For some with Alzheimer’s Dementia who are living alone, medication is not their top priority. It’s not that they are neglectful of their health, but they are often unable to remember when they last took medication. Eventually, they may forget they need medication at all.
Before my mom was diagnosed with Alzheimer’s she lived alone and took several medications daily. One medication was for high blood pressure, and while sitting at her kitchen table one afternoon I noticed the bottle was empty. I picked it up and rolled it around to check the date as I asked Mom if she’d like me to have it refilled before I headed home.
Clearly marked as containing a one-month supply, Mom’s blood pressure medicine hadn’t been refilled in over 3 months. I was appalled, but Mom appeared unconcerned while she asserted that she’d taken one of those pills that very morning. Confused, I couldn’t believe Mom would lie about taking a pill. I had the bottle refilled before I went home that day and purchased a pill management box at the same time. I decided to monitor Mom’s pill-taking before I returned in a week.
Later I learned that someone with memory-loss can not remember if they’ve taken a pill that day or not. They may lie to save embarrassment or quiet suspicions that they can no longer live alone.
Due to poor judgment, they have no concept of the damage that could occur to their health by skipping medication.
There are multiple reasons why it’s not a good idea for a person with memory-loss to live alone while taking medication:
- They may skip a dose because they can’t remember if they’ve already taken a pill
- They may take multiple doses (over-dose) because they don’t remember if they’ve already taken a pill
- They may have more than one medication to take each day (compounding the problems)
- They may need to take one medication several times a day–They simply Can Not do it!
I tried everything I could think of to help Mom take medication in a sensible manner while she lived alone. Since I visited her almost every other day, it would appear to be a simple task. But some days the appropriate slot in her pill case would be empty, some days 3 slots would be empty, and one day she had removed all the pills and put them back into their respective bottles.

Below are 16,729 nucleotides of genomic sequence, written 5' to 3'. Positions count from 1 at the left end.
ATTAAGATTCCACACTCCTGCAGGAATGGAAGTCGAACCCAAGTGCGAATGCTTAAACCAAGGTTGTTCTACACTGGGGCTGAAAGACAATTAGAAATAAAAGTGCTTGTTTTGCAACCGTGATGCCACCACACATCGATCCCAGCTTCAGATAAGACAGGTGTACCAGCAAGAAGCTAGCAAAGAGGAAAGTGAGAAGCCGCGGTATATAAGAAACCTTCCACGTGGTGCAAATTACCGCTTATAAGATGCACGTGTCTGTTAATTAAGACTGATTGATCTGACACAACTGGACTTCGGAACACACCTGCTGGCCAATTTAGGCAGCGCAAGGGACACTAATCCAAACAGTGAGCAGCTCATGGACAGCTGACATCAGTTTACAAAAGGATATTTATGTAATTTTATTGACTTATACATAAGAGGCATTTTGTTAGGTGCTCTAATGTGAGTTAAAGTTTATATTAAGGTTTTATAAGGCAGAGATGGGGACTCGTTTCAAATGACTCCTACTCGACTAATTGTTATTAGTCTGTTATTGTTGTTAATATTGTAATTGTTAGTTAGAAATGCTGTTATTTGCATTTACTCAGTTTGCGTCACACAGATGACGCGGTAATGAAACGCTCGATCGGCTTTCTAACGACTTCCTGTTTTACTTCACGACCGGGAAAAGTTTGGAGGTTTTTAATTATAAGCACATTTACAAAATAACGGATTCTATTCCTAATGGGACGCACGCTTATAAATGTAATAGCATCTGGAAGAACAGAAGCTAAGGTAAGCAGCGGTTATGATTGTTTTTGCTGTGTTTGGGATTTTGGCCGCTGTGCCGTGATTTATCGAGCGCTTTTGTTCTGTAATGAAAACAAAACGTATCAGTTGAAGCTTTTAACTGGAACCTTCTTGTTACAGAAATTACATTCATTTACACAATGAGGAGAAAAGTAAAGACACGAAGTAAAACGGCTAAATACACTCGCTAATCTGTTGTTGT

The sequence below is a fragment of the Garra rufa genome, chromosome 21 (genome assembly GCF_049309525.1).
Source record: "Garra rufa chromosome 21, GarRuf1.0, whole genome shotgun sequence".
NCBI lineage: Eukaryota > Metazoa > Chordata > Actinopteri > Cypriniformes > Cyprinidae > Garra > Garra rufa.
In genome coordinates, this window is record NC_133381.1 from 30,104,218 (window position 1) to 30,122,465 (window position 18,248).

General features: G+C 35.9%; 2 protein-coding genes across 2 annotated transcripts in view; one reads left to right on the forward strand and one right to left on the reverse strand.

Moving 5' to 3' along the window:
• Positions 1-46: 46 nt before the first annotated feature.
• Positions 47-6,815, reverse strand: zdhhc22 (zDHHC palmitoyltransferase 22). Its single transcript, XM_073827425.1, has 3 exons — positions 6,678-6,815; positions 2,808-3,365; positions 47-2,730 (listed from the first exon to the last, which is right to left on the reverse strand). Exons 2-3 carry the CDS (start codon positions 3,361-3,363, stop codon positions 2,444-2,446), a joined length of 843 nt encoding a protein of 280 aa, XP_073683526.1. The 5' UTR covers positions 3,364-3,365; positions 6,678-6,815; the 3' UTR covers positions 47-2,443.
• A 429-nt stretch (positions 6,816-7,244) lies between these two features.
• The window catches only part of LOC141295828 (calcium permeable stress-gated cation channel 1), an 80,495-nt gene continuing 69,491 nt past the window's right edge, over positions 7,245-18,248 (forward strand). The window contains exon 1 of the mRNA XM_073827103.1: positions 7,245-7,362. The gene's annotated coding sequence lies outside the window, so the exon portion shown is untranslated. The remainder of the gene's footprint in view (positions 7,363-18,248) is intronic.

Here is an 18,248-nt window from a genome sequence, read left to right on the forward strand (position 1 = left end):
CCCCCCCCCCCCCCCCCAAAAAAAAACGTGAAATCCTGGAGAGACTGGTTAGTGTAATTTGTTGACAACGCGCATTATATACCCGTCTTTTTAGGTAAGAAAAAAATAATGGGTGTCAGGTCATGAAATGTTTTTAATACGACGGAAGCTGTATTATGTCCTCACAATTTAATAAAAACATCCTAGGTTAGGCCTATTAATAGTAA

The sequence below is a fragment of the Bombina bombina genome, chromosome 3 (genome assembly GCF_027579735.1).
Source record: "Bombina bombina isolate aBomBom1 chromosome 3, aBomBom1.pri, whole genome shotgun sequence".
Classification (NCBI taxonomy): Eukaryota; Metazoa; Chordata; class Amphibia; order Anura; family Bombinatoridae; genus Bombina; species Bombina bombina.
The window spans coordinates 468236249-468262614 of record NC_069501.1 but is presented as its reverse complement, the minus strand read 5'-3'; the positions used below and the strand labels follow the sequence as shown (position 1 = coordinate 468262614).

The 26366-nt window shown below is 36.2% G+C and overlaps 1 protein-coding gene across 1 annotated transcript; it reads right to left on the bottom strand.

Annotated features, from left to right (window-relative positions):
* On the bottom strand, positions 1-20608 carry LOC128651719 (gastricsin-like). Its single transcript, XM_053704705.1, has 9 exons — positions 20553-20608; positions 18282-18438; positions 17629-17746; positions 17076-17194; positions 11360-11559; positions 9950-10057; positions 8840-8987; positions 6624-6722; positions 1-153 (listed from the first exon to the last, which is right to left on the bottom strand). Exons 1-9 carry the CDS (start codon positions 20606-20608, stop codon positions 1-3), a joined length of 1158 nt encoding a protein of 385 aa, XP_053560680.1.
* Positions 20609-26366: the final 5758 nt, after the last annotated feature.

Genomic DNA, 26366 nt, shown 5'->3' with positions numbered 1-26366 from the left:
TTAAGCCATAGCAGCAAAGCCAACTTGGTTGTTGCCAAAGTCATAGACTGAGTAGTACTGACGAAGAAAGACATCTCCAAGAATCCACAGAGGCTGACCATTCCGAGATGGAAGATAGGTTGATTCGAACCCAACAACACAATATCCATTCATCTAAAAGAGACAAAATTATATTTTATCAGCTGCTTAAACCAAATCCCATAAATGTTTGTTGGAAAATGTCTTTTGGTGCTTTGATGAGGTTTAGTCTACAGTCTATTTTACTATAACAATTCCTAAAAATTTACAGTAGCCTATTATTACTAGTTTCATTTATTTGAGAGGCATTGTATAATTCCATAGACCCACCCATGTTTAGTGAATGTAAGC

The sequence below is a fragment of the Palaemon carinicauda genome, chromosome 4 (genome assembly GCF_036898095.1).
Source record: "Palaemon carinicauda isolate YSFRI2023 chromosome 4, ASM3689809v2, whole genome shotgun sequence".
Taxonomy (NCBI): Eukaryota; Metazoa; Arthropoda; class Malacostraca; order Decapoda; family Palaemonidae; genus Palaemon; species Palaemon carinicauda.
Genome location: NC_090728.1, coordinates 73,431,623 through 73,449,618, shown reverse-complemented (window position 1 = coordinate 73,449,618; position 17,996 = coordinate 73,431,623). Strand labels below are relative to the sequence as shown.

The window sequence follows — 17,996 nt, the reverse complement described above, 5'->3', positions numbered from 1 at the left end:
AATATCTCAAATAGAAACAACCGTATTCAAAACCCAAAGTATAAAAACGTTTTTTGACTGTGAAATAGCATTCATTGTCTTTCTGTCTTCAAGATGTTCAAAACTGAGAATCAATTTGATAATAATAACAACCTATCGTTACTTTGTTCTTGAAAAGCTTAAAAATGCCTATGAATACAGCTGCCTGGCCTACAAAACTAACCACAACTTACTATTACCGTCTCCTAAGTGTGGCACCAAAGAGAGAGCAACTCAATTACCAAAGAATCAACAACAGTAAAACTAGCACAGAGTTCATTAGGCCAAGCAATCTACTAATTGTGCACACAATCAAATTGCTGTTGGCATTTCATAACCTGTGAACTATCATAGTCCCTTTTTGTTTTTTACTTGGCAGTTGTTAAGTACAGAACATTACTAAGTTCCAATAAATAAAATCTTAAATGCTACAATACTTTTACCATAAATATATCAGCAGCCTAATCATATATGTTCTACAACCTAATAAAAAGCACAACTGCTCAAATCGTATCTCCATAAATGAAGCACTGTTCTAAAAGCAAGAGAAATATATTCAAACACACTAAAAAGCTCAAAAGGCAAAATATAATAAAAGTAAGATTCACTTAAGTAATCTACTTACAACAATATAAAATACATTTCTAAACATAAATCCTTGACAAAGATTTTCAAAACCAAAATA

Despite the fact that I phoned Mom every morning, specifically to remind her about taking her medication– Some days she took her pills and some days she didn’t. It took me awhile to accept that fact, but that’s the way it was.
I finally accepted that she could not remember to take her medication and I had to find a different system. This struggle lasted for weeks. I tried a calendar with dates crossed off after pills had been taken. I tried a calendar with pills attached to each day in tiny plastic baggies. I tried a pill dispenser with an alarm and recording. Nope! Nothing worked! Shortly after my battle with Mom and her medication — Mom was diagnosed with Alzheimer’s and came to live with me.
We often fear that we’ll be seen as meddling into our parent’s affairs by checking their medications, asking questions about their habits. Yet, if you have a parent or relative with memory-loss you must learn about their medications and if they’re taking them appropriately:
- Are they taking their medicine/the appropriate dosage at the appropriate time
- Are all their prescriptions current and filled/Perhaps you can offer to help with keeping them current
A few items that may help with Medication
—but not always
Medcenter Talking Alarm Clock And Medication ReminderIvation Automatic Pill DispenserMedCenter Your Minder Interactive4 Alarm Pill Box w/ Vibration ReminderMedCenter (70265) 31 Day Pill OrganizerElectrical Pill Box Dispenser